Dan’s senior thesis provides a critical analysis of BioShock Infinite through the intersections of race and gender. Bioshock Infinite is a first-person shooter video game, part of the three-part series Bioshock, released in 2013 for a number of video game platforms. Bioshock Infinite is set in 1912, in a floating-air city recently separated from the U.S. called “Columbia.” The game deals with ideas of American exceptionalism and expansion, white supremacy, and institutional racism. Dan built his analysis by reading game developer comments, multiple game reviews, and through his experience of playing the game itself. He concluded that the game is a remaking of a fictionalized past that is made to appeal specifically to white men.

American Studies has changed how I view my whole life. It’s al-most like I always needed glasses but did not know. All of these things, like issues of race and gender, are out in the world but hard to pinpoint. I grew up in a suburban bubble, and some people believe things without even questioning them.

After graduation, Dan is planning on starting a blog in order to continue his work on media analysis. He thinks that it is urgent to produce this type of work given the ways in which media fundamentally connects people, contributes to their formation of identity, and shapes the way they perceive reality. He wants to bridge the gap between academic and public spaces and reach more people with this type of work. He is also planning on moving to Detroit with his girlfriend, where he will explore the job market and continue working on some musical projects he has been developing. Dan feels that he is prepared for any challenge in the future given his training in American Studies.

AMS [American Studies] really focuses on developing proper understanding of things through a perspective that is not just based on dominant constructed narratives. American Studies is a guide to analyzing everything. I can step out of my own perspective, and it has given me a much better understanding of the American society I am a part of every-day.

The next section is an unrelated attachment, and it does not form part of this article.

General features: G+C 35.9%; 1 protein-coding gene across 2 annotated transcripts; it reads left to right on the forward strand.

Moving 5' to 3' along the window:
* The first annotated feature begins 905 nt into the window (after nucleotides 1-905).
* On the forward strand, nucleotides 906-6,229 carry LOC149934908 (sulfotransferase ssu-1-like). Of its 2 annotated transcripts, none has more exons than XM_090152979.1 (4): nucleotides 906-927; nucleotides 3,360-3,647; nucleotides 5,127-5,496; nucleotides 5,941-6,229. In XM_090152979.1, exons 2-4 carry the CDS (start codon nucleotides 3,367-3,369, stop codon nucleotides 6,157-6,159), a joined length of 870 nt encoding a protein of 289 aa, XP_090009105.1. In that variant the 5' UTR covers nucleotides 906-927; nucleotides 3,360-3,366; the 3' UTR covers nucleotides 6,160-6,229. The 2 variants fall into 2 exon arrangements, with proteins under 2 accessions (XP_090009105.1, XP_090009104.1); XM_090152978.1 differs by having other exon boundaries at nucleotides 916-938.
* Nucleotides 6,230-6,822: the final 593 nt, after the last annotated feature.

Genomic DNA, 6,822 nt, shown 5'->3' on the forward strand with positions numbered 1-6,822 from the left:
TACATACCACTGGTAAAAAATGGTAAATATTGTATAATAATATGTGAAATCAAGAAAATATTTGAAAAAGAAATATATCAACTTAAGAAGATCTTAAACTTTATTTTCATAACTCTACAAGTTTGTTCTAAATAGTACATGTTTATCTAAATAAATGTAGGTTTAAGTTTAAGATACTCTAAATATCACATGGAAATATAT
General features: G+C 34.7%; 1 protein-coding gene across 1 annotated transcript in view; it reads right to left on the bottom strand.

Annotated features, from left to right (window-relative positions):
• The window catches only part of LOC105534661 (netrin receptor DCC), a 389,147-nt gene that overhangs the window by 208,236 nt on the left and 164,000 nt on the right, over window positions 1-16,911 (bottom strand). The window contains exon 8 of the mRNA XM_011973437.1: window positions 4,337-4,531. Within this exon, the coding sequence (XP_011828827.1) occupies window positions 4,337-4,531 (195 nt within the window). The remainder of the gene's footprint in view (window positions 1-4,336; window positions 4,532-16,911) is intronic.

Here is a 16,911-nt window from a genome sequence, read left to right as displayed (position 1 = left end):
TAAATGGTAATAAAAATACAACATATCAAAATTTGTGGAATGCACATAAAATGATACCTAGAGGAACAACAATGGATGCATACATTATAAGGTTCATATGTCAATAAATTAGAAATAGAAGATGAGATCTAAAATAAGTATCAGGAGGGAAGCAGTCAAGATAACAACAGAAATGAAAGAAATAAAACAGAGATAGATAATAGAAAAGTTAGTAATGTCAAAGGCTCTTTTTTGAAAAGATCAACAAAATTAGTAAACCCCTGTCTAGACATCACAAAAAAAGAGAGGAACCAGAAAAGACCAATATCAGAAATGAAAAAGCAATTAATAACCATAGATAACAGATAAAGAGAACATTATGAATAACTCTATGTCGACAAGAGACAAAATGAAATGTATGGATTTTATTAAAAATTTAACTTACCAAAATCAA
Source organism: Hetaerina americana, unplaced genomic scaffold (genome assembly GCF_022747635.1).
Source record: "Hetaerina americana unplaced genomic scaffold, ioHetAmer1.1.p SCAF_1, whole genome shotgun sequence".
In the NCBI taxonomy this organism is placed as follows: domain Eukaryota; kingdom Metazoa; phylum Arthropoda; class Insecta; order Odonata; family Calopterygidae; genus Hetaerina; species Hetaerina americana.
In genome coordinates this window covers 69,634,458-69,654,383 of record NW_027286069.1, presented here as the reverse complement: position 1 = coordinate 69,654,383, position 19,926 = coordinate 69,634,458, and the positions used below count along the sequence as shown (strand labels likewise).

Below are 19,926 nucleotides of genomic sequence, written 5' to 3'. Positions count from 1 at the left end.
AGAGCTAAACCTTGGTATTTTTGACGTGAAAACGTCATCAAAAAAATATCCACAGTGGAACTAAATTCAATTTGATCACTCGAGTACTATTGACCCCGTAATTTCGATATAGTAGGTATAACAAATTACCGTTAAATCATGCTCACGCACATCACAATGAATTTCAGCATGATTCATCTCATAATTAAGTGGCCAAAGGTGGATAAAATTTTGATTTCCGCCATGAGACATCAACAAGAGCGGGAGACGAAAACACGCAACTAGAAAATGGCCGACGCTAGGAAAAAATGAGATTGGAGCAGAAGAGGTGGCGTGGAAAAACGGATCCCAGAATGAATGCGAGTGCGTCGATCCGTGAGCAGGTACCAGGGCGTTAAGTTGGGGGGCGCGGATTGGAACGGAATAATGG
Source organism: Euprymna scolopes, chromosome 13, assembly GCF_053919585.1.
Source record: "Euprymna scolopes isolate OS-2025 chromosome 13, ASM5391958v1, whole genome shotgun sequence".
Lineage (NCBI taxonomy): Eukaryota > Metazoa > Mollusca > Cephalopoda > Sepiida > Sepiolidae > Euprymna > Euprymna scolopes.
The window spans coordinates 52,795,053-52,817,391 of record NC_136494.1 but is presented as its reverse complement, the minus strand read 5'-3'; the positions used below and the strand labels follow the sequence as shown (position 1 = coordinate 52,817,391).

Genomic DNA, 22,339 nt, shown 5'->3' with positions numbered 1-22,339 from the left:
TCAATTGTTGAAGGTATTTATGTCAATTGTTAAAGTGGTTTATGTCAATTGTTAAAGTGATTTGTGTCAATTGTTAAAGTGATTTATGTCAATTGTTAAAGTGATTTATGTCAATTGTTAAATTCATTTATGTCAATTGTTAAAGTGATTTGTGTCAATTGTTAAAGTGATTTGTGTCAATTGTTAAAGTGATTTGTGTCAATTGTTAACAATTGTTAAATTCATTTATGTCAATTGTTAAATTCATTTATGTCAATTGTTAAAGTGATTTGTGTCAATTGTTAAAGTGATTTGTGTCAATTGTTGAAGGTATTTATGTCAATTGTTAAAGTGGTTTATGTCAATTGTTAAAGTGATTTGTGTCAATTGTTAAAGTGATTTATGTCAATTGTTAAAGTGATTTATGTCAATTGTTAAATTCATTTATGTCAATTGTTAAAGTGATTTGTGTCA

AMS Senior Joshua O’Connor (Josh) brings an international and critical eye to his studies at DePaul. Josh is originally from St. Charles, a western suburb of Chicago. He graduated from St. Charles East High School in 2005, spent two years at Elgin Community College, and then transferred to Columbia College in Chicago to study journalism for a year. After his first year at Columbia, he decided to withdraw from his studies for some time and in November of 2008 he joined the Marines. He was stationed at 29 Palms Marine Base in California as squad leader with 1st Battalion, 7th Marine Regiment, where he was trained in small unit tactics and weapons employment. During his deployments he participated in interservice training missions with foreign militaries and counter-insurgency operations in Afghanistan. Josh was able to travel throughout Southeast Asia - Japan, South Korea, Singapore, and the Philippines.

Josh’s senior thesis was titled “The War They Saw: Memory, Narrative, and the Veteran Authored Documentary,” and provides an analysis of veteran produced amateur documentaries, such as For the 25 and The November War. These documentaries are free on YouTube. New technology like GoPro cameras, internet access in combat zones, and media sharing sites like YouTube or LiveLeak have been a catalyst for this type of media.

These documentaries are not at all about the politics of the war, they are very much grounded in the individual narrative and the emotional consequence of combat. The easy argument to make is that there is a therapeutic quality to them; the filmmaker is not always on screen but the guys in his unit are and for them, to sit there in front of a camera and talk about their experience during and after the war is very emotional. There is a healing that happens there.